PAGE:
My meditation practice and my parenting are beginning to intersect in exciting ways that I want to share. Specifically I have been able to apply lessons I am learning about responding to negative thoughts and emotions with acceptance to alleviate my son’s bedtime fears.
My four year old son Alec has recently been talking to me about “scary” things he sees in his mind. Since his verbal skills have advanced, he is now able to voice his fears to me. Since we moved into our new house, he has been talking about the “scary birds” he sees when he closes his eyes or tries to go to sleep. The first time he talked to me about the scary birds, I asked him if they were right there in the room with us and if I could see them too. He said, “You can’t see them, Mom.” I replied, “Can you see the birds in your mind?” He nodded. I asked, “Where are they? Are they out here or in your mind?” He hesitated before answering, “In my mind.” I asked what they looked like, how many of them he could see and what noises they were making. As his imagination filled in the details of the scary birds and he was able to describe them, his fear diminished. I then asked him to talk to the scary birds and tell them what he wanted them to do. He said, “Get out of here!” This worked the first time, and since then he has been asking me about the best way to deal with the scary birds when they appear.
Last night, we had a breakthrough moment with the scary birds. After our bedtime story, Alec said, “Mom, those scary birds are back and I can’t make them go away!” I asked, “What do you think they want?” He answered, “I don’t know!” I then said, “What if you tell the scary birds that you love them? Maybe they are looking for some love and have come to you to find it.” He replied, “I think the scary birds want me to be mean to them. If I am mean that will make them go away.” So I told him to try that next and see what happened. He yelled and thrashed in his covers and then told me the birds were still there. I said, “So if being mean isn’t working, see what happens if you talk nicely to the birds.” After a few seconds, he said, “I love you, birds! I love you.” Then he giggled and said, “Oh, they went away! How did you know that, Mom, that the scary birds wanted me to say that?”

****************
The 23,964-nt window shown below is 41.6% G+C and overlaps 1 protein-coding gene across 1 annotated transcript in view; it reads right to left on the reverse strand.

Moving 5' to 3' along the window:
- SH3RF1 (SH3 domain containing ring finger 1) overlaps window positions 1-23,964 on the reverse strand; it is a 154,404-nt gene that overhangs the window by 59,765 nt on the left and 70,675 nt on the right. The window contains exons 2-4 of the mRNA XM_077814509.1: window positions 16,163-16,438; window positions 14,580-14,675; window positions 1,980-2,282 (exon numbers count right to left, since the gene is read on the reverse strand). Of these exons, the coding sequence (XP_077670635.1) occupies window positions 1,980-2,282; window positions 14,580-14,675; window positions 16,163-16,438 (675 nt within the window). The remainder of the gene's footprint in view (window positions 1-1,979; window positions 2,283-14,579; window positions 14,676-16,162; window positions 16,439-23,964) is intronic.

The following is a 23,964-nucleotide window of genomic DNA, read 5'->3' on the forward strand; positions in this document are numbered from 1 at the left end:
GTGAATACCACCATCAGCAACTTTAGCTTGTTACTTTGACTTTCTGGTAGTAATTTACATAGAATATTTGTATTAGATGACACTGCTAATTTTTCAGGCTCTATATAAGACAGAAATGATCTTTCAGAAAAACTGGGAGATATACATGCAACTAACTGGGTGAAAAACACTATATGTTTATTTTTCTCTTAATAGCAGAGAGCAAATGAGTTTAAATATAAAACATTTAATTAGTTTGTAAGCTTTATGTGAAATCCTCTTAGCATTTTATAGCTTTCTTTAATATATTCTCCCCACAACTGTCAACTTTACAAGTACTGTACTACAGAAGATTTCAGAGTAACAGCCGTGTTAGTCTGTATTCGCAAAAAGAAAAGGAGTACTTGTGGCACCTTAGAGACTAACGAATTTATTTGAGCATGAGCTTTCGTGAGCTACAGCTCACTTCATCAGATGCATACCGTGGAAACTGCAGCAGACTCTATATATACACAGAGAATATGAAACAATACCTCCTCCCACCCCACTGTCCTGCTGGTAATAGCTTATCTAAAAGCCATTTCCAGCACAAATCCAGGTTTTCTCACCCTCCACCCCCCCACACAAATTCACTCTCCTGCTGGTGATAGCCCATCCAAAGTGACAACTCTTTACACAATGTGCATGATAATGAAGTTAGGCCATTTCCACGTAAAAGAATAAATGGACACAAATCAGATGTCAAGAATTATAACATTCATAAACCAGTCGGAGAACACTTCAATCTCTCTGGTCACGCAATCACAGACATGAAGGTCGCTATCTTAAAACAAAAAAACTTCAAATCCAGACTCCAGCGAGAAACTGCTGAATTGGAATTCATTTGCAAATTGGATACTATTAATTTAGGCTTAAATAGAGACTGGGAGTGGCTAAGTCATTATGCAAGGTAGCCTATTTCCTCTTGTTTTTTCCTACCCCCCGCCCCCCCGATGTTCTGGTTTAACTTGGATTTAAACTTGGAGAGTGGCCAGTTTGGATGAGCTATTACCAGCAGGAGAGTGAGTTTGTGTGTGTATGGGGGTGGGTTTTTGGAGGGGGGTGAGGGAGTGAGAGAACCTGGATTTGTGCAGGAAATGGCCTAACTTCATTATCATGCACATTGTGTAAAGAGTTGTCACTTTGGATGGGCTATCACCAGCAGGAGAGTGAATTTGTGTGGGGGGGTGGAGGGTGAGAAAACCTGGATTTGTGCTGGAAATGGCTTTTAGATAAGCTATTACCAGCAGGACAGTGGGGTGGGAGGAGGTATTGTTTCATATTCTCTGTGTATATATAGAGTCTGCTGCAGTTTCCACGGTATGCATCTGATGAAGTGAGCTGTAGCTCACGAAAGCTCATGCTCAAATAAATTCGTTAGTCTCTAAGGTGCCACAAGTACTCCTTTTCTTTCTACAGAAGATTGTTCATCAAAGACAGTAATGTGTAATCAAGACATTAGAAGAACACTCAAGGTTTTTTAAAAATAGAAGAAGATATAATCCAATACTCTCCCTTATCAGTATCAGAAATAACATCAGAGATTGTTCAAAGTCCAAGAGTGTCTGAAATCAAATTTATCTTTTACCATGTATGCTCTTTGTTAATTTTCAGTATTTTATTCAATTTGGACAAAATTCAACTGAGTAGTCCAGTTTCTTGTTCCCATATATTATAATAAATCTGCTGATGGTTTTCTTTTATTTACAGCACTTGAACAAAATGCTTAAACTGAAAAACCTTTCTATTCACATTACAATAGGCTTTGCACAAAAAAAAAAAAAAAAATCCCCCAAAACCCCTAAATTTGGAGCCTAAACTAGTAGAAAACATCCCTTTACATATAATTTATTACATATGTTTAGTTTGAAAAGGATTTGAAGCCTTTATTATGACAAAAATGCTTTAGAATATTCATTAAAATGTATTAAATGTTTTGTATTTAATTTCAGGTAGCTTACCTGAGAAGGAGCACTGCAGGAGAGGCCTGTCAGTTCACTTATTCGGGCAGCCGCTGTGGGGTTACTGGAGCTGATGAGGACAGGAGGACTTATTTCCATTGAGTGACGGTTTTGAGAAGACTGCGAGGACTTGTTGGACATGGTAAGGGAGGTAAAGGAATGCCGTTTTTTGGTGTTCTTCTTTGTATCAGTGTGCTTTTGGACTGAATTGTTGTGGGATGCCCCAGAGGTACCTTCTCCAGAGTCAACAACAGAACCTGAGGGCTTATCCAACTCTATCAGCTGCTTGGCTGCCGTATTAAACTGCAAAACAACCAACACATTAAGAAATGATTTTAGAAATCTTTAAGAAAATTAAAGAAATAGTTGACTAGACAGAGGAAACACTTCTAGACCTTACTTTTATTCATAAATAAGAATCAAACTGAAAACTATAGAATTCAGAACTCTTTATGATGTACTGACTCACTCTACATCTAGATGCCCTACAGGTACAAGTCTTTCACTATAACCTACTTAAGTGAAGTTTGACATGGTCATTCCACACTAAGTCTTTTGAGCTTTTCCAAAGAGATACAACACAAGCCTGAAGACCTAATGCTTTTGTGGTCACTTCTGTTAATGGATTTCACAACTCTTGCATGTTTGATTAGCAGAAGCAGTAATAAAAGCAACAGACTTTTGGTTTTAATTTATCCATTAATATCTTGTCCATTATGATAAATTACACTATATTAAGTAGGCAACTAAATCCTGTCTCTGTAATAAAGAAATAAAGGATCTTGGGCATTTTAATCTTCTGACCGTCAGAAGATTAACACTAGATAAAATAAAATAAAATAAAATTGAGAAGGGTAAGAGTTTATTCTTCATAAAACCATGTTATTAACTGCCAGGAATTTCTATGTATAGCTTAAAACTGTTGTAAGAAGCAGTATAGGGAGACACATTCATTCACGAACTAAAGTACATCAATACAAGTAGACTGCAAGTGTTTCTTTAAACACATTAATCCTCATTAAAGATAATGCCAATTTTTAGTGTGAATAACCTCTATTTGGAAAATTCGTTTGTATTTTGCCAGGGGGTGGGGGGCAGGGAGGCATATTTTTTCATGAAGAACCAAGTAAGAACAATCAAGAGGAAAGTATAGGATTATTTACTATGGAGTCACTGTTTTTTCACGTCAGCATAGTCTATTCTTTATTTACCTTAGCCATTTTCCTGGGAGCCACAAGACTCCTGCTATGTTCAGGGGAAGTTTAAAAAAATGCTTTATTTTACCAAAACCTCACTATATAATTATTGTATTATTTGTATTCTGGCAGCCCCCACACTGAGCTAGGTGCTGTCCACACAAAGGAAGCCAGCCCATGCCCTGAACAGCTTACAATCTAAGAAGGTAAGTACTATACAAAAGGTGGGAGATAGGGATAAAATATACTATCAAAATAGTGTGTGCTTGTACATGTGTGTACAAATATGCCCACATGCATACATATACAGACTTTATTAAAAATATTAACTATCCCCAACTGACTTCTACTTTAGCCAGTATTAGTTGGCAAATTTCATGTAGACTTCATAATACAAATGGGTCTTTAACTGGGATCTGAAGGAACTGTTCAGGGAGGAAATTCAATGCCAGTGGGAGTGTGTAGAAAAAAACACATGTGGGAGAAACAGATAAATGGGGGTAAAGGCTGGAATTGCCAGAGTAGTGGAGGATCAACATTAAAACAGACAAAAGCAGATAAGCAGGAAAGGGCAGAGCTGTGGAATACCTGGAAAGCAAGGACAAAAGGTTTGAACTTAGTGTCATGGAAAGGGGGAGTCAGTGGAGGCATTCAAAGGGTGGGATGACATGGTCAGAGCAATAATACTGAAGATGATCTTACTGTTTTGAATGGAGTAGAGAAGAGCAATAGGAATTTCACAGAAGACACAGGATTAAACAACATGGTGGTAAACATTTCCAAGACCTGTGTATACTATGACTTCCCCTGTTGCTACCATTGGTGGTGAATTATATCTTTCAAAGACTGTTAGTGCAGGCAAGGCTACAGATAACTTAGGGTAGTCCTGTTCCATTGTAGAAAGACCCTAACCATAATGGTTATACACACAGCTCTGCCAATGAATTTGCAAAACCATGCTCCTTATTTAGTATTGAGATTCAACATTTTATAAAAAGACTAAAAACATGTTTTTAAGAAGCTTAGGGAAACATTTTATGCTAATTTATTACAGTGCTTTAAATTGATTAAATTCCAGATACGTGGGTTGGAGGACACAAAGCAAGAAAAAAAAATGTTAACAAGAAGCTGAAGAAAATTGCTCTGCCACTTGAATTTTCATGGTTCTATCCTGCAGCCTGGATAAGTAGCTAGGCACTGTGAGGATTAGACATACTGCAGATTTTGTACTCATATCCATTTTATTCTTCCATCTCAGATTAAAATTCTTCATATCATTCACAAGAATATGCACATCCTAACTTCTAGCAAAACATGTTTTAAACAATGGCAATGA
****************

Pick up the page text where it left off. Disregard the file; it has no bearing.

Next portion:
We have a Chinese Buddha statue in our house that belonged to my husband’s grandparents who lived in China. Alec particularly likes the statue and the image of Buddha. So when he asked me how I knew to greet the scary birds with love, I told him to think of Buddha. I asked, “Do you know what Buddha teaches us to do?” “No, Mom,” Alec replied. “Well, Buddha helps us to understand and work with our mind so we can be happy and free. Remember how you said the birds live in your mind?” “Yes,” he answered. I explained, “Buddha teaches that if you fight against the ugly and scary things in your mind, you will make them stay longer. But if you are calm and loving to those things, like the scary birds, they will go away on their own. Like just now, when you told the birds you loved them and you waited, they went away, right? Are the birds still there?” Alec waited a moment before saying, “No. I don’t see them now.”
I was happier than usual when I left the room after Alec fell asleep. I don’t know if he understood everything I tried to convey, but I do know that he is starting to learn about acceptance vs. resistance, something I have only begun to explore in recent years. My children are my teachers and provide an inexhaustible supply of motivation for my continued spiritual growth.